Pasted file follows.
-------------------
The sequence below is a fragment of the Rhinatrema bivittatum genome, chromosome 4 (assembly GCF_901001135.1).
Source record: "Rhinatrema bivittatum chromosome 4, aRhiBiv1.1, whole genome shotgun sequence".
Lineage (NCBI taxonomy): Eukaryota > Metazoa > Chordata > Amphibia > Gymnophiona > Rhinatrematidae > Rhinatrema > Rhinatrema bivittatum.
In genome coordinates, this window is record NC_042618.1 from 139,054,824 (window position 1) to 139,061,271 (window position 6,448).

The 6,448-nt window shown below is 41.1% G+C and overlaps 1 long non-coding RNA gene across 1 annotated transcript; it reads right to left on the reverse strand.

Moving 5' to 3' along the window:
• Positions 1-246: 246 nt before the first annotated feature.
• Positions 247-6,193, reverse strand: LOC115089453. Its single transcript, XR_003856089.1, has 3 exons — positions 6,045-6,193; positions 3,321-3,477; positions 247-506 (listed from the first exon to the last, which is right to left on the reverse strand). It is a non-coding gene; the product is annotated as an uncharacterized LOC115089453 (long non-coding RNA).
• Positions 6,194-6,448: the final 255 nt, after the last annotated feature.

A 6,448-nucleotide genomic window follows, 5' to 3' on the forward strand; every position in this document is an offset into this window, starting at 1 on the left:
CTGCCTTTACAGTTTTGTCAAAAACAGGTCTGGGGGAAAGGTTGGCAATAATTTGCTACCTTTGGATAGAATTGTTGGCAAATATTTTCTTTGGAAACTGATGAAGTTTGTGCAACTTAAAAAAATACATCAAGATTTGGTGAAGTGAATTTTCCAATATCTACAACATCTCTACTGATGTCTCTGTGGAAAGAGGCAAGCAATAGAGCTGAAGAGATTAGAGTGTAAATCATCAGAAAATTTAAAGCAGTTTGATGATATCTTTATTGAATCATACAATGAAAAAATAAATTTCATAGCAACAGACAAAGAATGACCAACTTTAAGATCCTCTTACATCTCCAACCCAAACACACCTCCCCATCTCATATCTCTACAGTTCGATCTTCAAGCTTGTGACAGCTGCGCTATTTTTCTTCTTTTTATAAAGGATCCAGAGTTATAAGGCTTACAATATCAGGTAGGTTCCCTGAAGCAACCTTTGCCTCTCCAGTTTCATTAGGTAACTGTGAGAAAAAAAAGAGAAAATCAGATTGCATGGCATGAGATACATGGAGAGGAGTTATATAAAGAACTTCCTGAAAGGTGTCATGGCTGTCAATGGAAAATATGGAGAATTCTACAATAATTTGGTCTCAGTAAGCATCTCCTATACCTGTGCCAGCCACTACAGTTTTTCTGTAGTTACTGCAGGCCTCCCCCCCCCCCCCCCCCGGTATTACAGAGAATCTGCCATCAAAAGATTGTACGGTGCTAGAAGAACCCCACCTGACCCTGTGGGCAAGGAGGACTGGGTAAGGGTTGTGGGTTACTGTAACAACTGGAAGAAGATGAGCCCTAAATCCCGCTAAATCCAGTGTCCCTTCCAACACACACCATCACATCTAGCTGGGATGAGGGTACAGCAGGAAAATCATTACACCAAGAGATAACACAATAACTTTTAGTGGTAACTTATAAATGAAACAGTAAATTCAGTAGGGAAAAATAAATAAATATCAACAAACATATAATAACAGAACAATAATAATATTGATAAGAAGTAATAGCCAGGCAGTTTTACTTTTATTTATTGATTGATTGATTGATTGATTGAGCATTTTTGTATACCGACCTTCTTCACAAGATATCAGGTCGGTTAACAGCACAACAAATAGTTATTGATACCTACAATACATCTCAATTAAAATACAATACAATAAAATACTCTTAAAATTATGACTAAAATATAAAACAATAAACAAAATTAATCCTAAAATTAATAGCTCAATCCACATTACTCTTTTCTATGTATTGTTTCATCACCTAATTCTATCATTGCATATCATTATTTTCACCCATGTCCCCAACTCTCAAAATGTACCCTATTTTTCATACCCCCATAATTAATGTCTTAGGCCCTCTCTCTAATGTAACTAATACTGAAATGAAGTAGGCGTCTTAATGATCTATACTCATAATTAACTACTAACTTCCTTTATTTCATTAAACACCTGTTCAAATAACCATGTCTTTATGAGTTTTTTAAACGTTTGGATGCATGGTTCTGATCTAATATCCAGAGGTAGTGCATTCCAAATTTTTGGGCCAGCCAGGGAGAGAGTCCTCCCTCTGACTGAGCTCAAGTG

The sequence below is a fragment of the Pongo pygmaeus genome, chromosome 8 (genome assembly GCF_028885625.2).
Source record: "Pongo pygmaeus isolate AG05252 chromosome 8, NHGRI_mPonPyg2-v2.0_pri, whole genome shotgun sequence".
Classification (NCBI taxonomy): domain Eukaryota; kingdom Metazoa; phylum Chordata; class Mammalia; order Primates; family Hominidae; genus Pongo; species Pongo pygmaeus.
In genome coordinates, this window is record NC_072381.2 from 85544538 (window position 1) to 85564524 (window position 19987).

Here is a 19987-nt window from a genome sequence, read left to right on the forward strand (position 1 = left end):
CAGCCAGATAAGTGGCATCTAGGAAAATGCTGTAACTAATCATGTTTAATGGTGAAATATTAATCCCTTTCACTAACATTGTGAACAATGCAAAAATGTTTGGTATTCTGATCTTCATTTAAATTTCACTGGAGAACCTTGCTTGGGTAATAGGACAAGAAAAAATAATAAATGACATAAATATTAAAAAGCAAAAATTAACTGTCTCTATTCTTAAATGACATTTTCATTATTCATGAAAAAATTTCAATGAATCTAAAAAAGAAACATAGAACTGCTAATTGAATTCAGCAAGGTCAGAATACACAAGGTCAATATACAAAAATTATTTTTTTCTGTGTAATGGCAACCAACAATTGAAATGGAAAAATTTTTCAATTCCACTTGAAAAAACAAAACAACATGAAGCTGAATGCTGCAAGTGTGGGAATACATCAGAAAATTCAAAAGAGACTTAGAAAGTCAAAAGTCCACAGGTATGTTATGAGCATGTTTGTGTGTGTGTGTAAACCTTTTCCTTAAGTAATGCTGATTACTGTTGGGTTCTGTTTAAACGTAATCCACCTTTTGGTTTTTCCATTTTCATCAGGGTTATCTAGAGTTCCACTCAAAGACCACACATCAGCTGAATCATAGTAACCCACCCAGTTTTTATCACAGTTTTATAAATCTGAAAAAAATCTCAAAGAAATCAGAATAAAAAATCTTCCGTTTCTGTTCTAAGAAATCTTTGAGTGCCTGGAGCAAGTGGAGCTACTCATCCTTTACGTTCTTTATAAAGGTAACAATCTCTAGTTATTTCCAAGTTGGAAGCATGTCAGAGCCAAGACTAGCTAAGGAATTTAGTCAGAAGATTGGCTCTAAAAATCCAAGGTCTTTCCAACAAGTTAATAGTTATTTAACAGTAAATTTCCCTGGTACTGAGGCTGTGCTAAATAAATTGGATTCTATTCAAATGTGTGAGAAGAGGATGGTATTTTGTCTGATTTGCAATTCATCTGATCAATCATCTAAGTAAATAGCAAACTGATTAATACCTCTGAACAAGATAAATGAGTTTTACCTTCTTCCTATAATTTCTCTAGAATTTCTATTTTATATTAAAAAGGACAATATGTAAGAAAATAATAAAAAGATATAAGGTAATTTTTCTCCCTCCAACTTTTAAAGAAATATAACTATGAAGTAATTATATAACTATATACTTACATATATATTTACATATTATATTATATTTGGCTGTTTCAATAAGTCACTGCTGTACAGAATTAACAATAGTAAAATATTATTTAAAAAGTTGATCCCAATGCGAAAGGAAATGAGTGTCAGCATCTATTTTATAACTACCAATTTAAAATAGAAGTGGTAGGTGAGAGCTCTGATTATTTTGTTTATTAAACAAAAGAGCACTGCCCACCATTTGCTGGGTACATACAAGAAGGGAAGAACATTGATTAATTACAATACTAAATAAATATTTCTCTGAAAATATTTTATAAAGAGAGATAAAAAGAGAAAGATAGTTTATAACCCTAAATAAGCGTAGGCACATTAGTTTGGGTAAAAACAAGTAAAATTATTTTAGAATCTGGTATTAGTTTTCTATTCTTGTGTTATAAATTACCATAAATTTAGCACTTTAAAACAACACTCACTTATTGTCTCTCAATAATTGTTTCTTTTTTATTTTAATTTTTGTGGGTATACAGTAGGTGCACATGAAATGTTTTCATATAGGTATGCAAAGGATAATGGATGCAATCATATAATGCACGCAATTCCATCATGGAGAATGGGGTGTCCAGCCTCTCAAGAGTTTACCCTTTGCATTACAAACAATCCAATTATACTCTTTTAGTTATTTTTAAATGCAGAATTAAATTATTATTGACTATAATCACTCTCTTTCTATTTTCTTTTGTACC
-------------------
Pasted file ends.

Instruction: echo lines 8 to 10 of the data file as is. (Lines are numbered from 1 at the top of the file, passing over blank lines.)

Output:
• Positions 247-6,193, reverse strand: LOC115089453. Its single transcript, XR_003856089.1, has 3 exons — positions 6,045-6,193; positions 3,321-3,477; positions 247-506 (listed from the first exon to the last, which is right to left on the reverse strand). It is a non-coding gene; the product is annotated as an uncharacterized LOC115089453 (long non-coding RNA).
• Positions 6,194-6,448: the final 255 nt, after the last annotated feature.

A 6,448-nucleotide genomic window follows, 5' to 3' on the forward strand; every position in this document is an offset into this window, starting at 1 on the left: